News from Hodges Badge Company
For EMT And Firefighter, Rescue Is His Business
WASHINGTON, MO (November 7-8, 2020) - There are many qualities needed to be a hero. Rick Hodges checks more than one of those boxes.
For 15 years, he’s worked as either an EMT or volunteer firefighter in addition to his day job, running Hodges Badge Co.
Hodges, who previously served as an EMT in Jamestown and Bristol, R.I., began volunteering at the Washington Fire Department two years ago.
“As an EMT, you’re focused on an individual patient in a medical situation, and now I’m assigned to rescue, so it’s a lot more things,” Hodges said. “I started doing it to help people. At the end of the day, it doesn’t matter which I’m doing because I’m still helping.”
Hodges was nominated by Mary Mays, whose husband worked with Hodges at the Augusta Fire Department. “He is admired and loved by all who happen to cross his path,” she wrote.
Hodges is also president and CEO, and the fourth generation of his family to run Hodges Badge Co., which celebrated its 100th anniversary in September. The company manufactures medals, ribbons, plaques and other awards, doing most of its business in the horse show industry.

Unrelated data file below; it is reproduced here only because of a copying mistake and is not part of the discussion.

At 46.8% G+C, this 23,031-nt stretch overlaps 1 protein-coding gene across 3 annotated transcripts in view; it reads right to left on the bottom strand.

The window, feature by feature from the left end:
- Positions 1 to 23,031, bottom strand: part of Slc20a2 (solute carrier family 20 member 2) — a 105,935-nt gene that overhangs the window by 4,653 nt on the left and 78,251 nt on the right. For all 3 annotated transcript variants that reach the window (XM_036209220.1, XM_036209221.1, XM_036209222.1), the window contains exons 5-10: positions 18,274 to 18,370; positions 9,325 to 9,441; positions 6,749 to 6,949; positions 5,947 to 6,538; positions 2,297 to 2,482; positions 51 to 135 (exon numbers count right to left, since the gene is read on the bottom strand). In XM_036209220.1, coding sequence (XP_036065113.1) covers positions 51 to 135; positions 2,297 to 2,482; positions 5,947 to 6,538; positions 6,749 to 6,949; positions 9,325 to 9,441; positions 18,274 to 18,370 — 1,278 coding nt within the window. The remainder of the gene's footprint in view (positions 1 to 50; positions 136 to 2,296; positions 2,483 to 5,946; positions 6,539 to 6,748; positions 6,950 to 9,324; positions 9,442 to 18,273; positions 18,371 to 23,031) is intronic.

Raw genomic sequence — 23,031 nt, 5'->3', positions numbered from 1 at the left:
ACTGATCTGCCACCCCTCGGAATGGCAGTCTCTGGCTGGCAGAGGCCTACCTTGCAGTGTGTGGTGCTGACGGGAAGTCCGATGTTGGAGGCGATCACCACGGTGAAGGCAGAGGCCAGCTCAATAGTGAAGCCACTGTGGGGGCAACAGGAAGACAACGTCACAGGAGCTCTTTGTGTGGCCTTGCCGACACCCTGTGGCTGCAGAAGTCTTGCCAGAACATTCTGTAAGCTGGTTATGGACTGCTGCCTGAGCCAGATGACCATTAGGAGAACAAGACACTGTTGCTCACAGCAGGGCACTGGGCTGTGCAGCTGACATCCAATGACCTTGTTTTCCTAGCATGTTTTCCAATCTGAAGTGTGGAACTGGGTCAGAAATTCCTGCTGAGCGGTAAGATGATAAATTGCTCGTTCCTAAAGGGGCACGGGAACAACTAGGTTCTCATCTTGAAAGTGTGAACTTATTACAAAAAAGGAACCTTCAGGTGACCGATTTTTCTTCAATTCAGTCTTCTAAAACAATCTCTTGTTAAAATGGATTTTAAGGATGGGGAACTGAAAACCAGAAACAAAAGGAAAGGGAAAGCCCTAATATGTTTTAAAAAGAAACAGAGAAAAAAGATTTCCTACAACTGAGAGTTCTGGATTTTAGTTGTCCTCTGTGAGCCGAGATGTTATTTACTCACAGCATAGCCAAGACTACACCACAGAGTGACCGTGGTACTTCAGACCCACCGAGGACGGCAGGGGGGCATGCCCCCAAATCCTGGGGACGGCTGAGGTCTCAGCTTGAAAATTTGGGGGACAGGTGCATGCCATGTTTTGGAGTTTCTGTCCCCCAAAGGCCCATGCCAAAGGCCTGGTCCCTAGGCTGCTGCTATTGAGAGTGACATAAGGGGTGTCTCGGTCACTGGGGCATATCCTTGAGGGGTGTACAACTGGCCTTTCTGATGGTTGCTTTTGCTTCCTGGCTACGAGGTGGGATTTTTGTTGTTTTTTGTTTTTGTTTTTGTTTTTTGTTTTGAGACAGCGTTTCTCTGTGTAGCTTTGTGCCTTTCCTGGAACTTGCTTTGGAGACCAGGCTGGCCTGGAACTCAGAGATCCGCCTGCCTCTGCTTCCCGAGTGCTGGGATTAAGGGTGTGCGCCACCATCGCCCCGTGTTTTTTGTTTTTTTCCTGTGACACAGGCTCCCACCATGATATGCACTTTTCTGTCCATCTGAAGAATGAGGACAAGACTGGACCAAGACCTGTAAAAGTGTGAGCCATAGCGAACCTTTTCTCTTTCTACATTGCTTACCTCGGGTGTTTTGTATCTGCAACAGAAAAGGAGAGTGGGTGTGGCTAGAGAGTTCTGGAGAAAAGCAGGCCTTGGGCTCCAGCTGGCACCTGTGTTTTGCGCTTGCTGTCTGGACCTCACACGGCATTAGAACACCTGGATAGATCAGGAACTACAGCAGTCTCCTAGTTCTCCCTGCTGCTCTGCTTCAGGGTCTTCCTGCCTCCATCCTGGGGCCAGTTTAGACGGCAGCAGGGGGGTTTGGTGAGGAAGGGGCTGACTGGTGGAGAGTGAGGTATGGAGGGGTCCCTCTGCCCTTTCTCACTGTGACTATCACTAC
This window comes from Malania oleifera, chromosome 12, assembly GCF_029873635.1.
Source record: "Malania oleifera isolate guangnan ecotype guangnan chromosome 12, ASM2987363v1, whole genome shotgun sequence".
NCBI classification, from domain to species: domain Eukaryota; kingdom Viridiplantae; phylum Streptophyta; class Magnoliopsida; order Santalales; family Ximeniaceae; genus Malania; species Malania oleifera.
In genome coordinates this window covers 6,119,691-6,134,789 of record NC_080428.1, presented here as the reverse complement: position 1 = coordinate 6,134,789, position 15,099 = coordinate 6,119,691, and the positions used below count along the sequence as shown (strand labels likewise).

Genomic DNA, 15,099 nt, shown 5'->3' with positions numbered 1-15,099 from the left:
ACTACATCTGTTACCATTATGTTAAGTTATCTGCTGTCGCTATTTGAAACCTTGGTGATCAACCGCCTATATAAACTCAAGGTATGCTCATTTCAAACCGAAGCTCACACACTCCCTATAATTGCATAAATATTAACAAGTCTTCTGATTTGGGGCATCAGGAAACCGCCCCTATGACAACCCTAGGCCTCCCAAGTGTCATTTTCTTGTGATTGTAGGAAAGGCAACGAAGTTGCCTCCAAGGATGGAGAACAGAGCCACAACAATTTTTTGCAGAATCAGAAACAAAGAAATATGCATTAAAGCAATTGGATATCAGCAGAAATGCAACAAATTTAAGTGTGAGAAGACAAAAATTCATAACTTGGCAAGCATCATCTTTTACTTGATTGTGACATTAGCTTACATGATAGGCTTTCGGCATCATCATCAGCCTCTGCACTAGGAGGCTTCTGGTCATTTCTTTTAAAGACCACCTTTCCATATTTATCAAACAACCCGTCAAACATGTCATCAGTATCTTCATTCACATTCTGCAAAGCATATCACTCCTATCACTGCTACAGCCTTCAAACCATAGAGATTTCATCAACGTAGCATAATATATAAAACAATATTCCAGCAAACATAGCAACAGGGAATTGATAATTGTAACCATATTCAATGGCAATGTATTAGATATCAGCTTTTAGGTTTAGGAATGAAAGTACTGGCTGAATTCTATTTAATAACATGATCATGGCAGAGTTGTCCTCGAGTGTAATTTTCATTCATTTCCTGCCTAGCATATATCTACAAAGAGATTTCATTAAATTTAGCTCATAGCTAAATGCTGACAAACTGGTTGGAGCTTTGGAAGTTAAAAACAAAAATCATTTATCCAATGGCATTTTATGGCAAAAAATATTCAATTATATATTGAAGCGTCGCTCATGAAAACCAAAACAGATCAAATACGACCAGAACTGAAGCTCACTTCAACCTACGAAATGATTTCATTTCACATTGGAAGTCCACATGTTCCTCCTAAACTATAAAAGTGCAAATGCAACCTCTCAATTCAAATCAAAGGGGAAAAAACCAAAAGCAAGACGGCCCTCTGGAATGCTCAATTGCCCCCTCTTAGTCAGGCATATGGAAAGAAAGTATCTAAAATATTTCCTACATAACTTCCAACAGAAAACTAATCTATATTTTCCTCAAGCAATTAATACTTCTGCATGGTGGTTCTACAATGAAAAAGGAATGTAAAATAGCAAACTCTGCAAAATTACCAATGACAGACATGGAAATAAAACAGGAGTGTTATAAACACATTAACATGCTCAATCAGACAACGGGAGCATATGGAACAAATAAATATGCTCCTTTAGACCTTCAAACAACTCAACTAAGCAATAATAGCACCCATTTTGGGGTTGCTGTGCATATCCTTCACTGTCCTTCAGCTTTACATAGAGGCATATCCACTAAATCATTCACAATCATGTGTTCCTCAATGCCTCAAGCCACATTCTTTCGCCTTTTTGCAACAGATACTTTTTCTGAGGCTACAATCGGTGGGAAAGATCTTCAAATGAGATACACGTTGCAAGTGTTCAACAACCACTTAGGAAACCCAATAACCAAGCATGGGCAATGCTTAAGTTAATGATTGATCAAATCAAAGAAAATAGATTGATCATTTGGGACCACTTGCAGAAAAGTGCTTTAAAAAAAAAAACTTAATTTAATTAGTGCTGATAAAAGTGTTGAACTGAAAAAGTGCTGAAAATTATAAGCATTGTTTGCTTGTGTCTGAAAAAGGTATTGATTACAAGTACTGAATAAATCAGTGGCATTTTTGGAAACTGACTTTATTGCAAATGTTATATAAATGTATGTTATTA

“We just received hundreds of photos for a contest to be in our calendar,” Hodges said when asked about how rewarding that job can be. “It’s great. You go through and it’s smiling kid after smiling kid, and it’s awesome.”
However, when the COVID-19 pandemic hit, many of the events the company would manufacture awards for were shut down.
So, the company began manufacturing protective masks instead.
“It seems somewhat obvious in retrospect,” Hodges said. “We had people that could sew, and it was good for the community.”
Once the temporary switch was made, it didn’t take long for the company’s masks to take off. Hodges estimates the company has made and sold nearly 40,000 masks.
“We started with a lot in Rhode Island and Missouri, and then we started selling them to our horse show customers, and then it was all over the place,” Hodges said. “It was a little crazy, and then it tailed off.”
Being called to two jobs so diverse in scope is something Hodges has learned to balance.
“It’s two totally different things,” he said. “Luckily, the firefighting isn’t all the time, so you can do your everyday job. You know the calls are going to come. You hope it doesn’t happen when you’re about to go into your big meeting, but sometimes it does. When that happens, the firefighting wins and I leave some disappointed people in the conference room.”
Reproduced with permission from The Missourian
By Arron Hustead